In these objects and methodologies I see at least two very specific echoes of what Mitchell and Hansen privilege in their introduction: interdisciplinary approaches and the concern with the “middle” position of media—its (at least) duality of being. Media is both influenced and influence; it occupies a complex role in the ecosystem of everyday (not ordinary, but ubiquitous) life.

Responding to Mitchell and Hansen’s Introduction

In their discussion of “media” and “media studies,” Mitchell and Hansen, perhaps in harmony with the “triangulation” approach of the text and its organization, attempt to avoid singular (or even binary) understandings of what is “media,” what “media studies” might include, and what me might do in performing “media studies.” Therefore, in distilling what they might mean by one of these terms, there seems to be significant cross-over into how we might understand the other(s). Similar to one understanding of media, we might view this in the same way that the authors view critical analysis of Schwarzenegger’s election as Governor of California in 2003 or the relationship of the printing press and the French Revolution: “rather than propose a language of cause and effect, we propose a language of necessary (but not sufficient) conditions, a vocabulary of catalytic effects and conflicted situations rather than determining forces” (xvi). This triangulation is also evident in their collective destabilization of Kittler’s concept of media as causal (in the sentence “Media determine our situation” [emphasis added]) and their focus on the middle/mediative interpretation of McLuhan’s media as the “extension of man” as being both prosthesis and amputation.

I first, then, turn to “media studies”–not necessarily because that is where I must begin, as this triangulation approach would seem to reject that notion, but it serves as one entrance into the ecology of the term. To Mitchell and Hansen, media studies is a multivalent effort. They take great pains to be inclusive in what is media studies, providing a list of objects of study and approaches that span disciplines and interdisciplines (vii-viii). After this lengthy enumeration, they concluded with “we are, it seems, all practitioners of media studies, whether we recogonize it or not” (viii). As meaningless as this statement might be in terms of concretely defining the term, it does seem in line with my interest in media studies (disciplinarily a creative writer who is interested in games and multimodality, and sometimes writes about books, films, television, said games, and combinations of those artifacts), as well as the varied interests of my fellow classmates.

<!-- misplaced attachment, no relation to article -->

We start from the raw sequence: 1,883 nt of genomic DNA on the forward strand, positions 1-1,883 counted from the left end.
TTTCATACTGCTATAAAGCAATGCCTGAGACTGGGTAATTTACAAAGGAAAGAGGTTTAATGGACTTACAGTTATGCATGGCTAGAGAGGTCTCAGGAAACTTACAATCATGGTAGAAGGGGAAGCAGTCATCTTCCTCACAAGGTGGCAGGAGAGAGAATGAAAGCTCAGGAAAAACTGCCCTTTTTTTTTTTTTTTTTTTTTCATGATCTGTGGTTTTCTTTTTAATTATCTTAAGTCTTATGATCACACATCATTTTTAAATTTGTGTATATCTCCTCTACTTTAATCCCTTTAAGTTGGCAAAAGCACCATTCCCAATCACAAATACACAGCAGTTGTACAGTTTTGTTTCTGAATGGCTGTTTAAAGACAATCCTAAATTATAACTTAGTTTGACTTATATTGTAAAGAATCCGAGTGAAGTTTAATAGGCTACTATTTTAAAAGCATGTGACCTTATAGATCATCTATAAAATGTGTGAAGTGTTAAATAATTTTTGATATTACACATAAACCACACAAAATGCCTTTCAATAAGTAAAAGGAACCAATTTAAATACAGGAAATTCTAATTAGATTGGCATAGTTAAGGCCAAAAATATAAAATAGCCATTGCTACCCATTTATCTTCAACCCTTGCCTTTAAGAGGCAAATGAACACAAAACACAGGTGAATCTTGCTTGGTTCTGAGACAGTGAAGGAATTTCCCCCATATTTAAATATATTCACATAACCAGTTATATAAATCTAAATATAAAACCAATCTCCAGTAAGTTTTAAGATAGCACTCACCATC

This transdiscplinary makeup of media studies is again reflected in the authors’s structuring of the text: aesthetics, society, and technology–categories which might easily be seen as non-exclusive, porous, and overlapping. Can we/should we talk about technology without an understanding of its relationship to society and/or aesthetics?

One way the authors are particularly effective in discussing the multi-/inter-/trans-disciplinary and non-causal/-binary approach to media studies is through the notion of “understanding from the perspective of media” [emphasis original] (xi). While this bit of translation of perspective might be problematized by the imposition of ideology, identity, or anything else on media, it therefore also calls into question those very same notions: media are not sterile containers, but exist in a complex system of exchanges of ethics, ideas, power, genders, and exist non passively, but with perspectives that can shape and be shaped. In this light, I find the authors notion of mediarology, a simulatory metaphor, based on meteorology, for an approach to understanding the “dynamic interactive… pressure systems and storm fronts that crisscross the man-made world of symbols we have created” (xiv).

What, then, can we understand about “media” from their definitions of “media studies”?

The interrogation of the noun as singular and plural singular follows the “mediative” approach of between cause and effect, between prosthesis and amputation. This middle ground, wherein media can be considered as discrete or as part of a continuum of other media, reflects the complexity of the “mediarlogical” system described above. Media can be both, dynamic; media is/are both effected and affected, effective and affective. Media are objects, too, though, as we see from approaches such as media archaeology. They are mediative, in that they occupy middle ground and serve as exchange points.

Finally, media, for Mitchell and Hansen, seem to be both phenomenological and ontological. They write, “media form the infrastructural basis, the quasi-transcendental condition, for experience and understanding” and that “media broker the giving of space and time within which concrete experience becomes possible” (xvii). We experience and understand ourselves and the world through the media we create and experience and consume and value, at least when thinking of media studies through a humanistic lens.